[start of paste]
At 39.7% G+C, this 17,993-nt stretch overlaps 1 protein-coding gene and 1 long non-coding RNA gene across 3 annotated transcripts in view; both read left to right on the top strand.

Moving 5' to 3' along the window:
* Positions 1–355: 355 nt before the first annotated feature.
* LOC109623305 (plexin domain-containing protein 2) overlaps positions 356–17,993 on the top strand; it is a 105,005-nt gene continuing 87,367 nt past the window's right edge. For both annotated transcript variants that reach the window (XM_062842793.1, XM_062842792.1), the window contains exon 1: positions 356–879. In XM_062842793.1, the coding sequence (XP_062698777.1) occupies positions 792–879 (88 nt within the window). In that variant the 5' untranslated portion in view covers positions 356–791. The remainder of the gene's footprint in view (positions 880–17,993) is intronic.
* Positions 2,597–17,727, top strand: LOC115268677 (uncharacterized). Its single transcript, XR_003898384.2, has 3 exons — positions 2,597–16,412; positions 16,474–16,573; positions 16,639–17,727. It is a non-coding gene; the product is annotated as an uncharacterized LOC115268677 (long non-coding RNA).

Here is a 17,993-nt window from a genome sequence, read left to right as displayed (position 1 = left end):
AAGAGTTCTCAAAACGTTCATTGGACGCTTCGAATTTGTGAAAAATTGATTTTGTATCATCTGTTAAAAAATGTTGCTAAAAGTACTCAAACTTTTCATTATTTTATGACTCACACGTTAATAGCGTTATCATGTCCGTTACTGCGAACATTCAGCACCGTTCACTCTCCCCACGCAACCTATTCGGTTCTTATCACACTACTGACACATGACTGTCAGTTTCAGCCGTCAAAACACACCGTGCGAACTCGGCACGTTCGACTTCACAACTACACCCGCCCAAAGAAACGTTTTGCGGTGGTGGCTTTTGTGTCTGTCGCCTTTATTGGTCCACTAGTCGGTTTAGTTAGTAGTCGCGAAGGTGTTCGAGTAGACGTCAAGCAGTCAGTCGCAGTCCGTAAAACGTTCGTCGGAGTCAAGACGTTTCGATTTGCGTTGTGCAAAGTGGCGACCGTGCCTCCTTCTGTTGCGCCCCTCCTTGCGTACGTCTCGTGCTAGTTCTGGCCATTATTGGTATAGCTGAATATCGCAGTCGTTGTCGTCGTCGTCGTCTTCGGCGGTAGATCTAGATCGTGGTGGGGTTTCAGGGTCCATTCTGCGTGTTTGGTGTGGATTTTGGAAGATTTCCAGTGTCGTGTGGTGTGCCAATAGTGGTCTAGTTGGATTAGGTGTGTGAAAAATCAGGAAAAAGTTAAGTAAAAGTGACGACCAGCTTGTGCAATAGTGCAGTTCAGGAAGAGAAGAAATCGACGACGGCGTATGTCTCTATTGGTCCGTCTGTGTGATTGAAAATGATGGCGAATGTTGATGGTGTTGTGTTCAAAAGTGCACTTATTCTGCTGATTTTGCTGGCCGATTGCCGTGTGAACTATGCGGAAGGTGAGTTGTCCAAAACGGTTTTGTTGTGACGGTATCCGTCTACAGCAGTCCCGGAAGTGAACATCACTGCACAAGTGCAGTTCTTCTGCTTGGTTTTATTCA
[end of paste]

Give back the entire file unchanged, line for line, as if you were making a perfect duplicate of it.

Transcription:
At 39.7% G+C, this 17,993-nt stretch overlaps 1 protein-coding gene and 1 long non-coding RNA gene across 3 annotated transcripts in view; both read left to right on the top strand.

Moving 5' to 3' along the window:
* Positions 1–355: 355 nt before the first annotated feature.
* LOC109623305 (plexin domain-containing protein 2) overlaps positions 356–17,993 on the top strand; it is a 105,005-nt gene continuing 87,367 nt past the window's right edge. For both annotated transcript variants that reach the window (XM_062842793.1, XM_062842792.1), the window contains exon 1: positions 356–879. In XM_062842793.1, the coding sequence (XP_062698777.1) occupies positions 792–879 (88 nt within the window). In that variant the 5' untranslated portion in view covers positions 356–791. The remainder of the gene's footprint in view (positions 880–17,993) is intronic.
* Positions 2,597–17,727, top strand: LOC115268677 (uncharacterized). Its single transcript, XR_003898384.2, has 3 exons — positions 2,597–16,412; positions 16,474–16,573; positions 16,639–17,727. It is a non-coding gene; the product is annotated as an uncharacterized LOC115268677 (long non-coding RNA).

Here is a 17,993-nt window from a genome sequence, read left to right as displayed (position 1 = left end):
AAGAGTTCTCAAAACGTTCATTGGACGCTTCGAATTTGTGAAAAATTGATTTTGTATCATCTGTTAAAAAATGTTGCTAAAAGTACTCAAACTTTTCATTATTTTATGACTCACACGTTAATAGCGTTATCATGTCCGTTACTGCGAACATTCAGCACCGTTCACTCTCCCCACGCAACCTATTCGGTTCTTATCACACTACTGACACATGACTGTCAGTTTCAGCCGTCAAAACACACCGTGCGAACTCGGCACGTTCGACTTCACAACTACACCCGCCCAAAGAAACGTTTTGCGGTGGTGGCTTTTGTGTCTGTCGCCTTTATTGGTCCACTAGTCGGTTTAGTTAGTAGTCGCGAAGGTGTTCGAGTAGACGTCAAGCAGTCAGTCGCAGTCCGTAAAACGTTCGTCGGAGTCAAGACGTTTCGATTTGCGTTGTGCAAAGTGGCGACCGTGCCTCCTTCTGTTGCGCCCCTCCTTGCGTACGTCTCGTGCTAGTTCTGGCCATTATTGGTATAGCTGAATATCGCAGTCGTTGTCGTCGTCGTCGTCTTCGGCGGTAGATCTAGATCGTGGTGGGGTTTCAGGGTCCATTCTGCGTGTTTGGTGTGGATTTTGGAAGATTTCCAGTGTCGTGTGGTGTGCCAATAGTGGTCTAGTTGGATTAGGTGTGTGAAAAATCAGGAAAAAGTTAAGTAAAAGTGACGACCAGCTTGTGCAATAGTGCAGTTCAGGAAGAGAAGAAATCGACGACGGCGTATGTCTCTATTGGTCCGTCTGTGTGATTGAAAATGATGGCGAATGTTGATGGTGTTGTGTTCAAAAGTGCACTTATTCTGCTGATTTTGCTGGCCGATTGCCGTGTGAACTATGCGGAAGGTGAGTTGTCCAAAACGGTTTTGTTGTGACGGTATCCGTCTACAGCAGTCCCGGAAGTGAACATCACTGCACAAGTGCAGTTCTTCTGCTTGGTTTTATTCA